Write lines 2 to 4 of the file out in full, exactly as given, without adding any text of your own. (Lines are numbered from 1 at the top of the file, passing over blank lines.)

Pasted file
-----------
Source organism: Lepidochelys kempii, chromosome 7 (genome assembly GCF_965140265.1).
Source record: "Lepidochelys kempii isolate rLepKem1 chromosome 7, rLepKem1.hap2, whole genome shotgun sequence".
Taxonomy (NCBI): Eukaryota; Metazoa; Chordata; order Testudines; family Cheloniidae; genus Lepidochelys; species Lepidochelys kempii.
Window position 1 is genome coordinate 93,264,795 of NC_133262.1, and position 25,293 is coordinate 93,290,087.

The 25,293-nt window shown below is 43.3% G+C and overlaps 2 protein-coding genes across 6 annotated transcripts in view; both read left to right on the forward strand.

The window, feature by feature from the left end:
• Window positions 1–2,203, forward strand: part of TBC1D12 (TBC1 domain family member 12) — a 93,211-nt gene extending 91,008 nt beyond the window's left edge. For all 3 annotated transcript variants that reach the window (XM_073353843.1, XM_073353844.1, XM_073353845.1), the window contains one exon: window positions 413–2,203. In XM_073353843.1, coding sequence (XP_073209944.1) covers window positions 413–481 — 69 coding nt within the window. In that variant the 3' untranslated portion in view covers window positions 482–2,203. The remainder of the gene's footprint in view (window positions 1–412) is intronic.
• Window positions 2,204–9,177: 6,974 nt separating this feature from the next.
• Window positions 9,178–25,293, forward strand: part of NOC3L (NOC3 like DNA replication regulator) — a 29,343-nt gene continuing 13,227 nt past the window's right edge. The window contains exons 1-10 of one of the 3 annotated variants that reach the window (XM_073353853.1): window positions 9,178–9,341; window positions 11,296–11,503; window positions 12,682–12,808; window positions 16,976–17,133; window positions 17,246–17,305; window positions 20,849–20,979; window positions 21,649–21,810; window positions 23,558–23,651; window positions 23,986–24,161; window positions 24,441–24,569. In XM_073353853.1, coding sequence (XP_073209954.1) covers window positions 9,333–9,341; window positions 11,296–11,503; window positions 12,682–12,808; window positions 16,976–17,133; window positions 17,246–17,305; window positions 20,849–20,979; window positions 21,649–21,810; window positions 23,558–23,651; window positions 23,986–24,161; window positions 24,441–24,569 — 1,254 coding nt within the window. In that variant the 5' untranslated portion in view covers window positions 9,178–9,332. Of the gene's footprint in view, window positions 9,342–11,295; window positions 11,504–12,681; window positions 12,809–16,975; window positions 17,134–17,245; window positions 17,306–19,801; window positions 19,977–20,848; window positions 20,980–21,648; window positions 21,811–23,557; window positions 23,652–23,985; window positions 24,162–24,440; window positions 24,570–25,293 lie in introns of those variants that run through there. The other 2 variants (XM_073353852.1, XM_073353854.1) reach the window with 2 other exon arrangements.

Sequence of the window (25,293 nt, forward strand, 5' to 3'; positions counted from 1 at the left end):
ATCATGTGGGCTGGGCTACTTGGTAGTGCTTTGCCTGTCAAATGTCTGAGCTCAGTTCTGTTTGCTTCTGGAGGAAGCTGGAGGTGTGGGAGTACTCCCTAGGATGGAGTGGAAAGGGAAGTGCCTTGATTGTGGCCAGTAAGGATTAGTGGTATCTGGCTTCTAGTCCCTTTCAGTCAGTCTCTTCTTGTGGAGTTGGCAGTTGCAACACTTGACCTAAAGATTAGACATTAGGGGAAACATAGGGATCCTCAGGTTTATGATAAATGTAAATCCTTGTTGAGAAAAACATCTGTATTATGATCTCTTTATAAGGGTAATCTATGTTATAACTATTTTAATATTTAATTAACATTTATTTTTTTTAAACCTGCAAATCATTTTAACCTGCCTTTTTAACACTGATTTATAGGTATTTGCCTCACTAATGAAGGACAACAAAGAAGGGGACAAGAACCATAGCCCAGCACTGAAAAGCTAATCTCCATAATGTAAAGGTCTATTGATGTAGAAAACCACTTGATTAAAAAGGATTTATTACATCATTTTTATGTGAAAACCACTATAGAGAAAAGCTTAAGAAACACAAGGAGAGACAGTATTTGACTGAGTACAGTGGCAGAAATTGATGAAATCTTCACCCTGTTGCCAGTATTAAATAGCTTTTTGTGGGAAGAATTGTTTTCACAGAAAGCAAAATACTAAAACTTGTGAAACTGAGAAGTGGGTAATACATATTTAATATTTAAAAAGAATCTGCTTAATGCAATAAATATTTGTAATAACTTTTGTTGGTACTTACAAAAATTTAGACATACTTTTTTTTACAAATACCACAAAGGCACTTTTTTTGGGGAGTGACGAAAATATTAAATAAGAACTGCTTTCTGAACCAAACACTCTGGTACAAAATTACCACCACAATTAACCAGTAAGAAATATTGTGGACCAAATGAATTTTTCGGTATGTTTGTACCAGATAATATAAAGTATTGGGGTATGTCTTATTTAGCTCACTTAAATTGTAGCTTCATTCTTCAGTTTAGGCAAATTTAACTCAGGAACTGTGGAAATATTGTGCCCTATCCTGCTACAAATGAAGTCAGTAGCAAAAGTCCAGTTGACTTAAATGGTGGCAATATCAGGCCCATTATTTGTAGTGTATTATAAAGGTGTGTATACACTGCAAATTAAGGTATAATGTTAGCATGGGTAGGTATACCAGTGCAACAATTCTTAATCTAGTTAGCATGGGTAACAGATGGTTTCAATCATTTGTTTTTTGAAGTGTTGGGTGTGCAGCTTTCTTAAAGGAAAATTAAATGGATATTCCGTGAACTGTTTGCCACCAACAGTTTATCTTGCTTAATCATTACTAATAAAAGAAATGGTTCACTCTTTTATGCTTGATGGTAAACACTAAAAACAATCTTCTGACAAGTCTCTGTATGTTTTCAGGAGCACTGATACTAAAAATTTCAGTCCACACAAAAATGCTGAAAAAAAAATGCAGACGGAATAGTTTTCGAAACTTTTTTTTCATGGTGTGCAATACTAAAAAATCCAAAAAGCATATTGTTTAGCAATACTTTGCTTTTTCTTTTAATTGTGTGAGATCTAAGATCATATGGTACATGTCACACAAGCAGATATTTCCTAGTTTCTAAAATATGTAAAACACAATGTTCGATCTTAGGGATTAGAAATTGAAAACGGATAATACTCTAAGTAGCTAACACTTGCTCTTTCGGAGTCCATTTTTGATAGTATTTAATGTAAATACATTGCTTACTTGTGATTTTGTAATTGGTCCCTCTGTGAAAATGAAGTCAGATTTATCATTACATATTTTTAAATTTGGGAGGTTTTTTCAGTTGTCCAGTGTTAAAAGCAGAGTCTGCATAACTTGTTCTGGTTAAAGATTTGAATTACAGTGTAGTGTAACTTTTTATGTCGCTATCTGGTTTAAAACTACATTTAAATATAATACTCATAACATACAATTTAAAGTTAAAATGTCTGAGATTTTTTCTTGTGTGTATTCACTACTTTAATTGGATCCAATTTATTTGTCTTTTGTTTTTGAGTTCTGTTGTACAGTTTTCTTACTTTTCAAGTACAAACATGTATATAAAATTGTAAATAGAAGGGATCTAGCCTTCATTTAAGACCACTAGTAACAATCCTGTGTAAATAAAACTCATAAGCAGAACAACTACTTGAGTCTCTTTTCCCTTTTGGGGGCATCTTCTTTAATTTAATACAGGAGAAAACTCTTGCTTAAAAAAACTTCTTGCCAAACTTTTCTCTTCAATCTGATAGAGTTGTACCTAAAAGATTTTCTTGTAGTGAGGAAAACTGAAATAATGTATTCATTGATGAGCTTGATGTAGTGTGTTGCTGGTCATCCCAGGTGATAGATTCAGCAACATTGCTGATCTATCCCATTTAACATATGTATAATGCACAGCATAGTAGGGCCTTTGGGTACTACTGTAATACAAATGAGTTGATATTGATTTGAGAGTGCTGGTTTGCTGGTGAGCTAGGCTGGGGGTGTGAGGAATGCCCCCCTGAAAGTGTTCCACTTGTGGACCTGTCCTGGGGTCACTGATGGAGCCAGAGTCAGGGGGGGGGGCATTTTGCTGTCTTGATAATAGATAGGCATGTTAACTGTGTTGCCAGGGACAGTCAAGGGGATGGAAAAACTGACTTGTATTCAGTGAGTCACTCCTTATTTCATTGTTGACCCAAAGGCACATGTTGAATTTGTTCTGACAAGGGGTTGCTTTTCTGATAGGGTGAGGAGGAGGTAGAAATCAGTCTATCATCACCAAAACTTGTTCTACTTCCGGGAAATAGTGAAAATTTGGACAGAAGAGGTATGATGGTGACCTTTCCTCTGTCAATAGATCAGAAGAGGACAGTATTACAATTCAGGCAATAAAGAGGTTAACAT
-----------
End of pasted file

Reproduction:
Source record: "Lepidochelys kempii isolate rLepKem1 chromosome 7, rLepKem1.hap2, whole genome shotgun sequence".
Taxonomy (NCBI): Eukaryota; Metazoa; Chordata; order Testudines; family Cheloniidae; genus Lepidochelys; species Lepidochelys kempii.
Window position 1 is genome coordinate 93,264,795 of NC_133262.1, and position 25,293 is coordinate 93,290,087.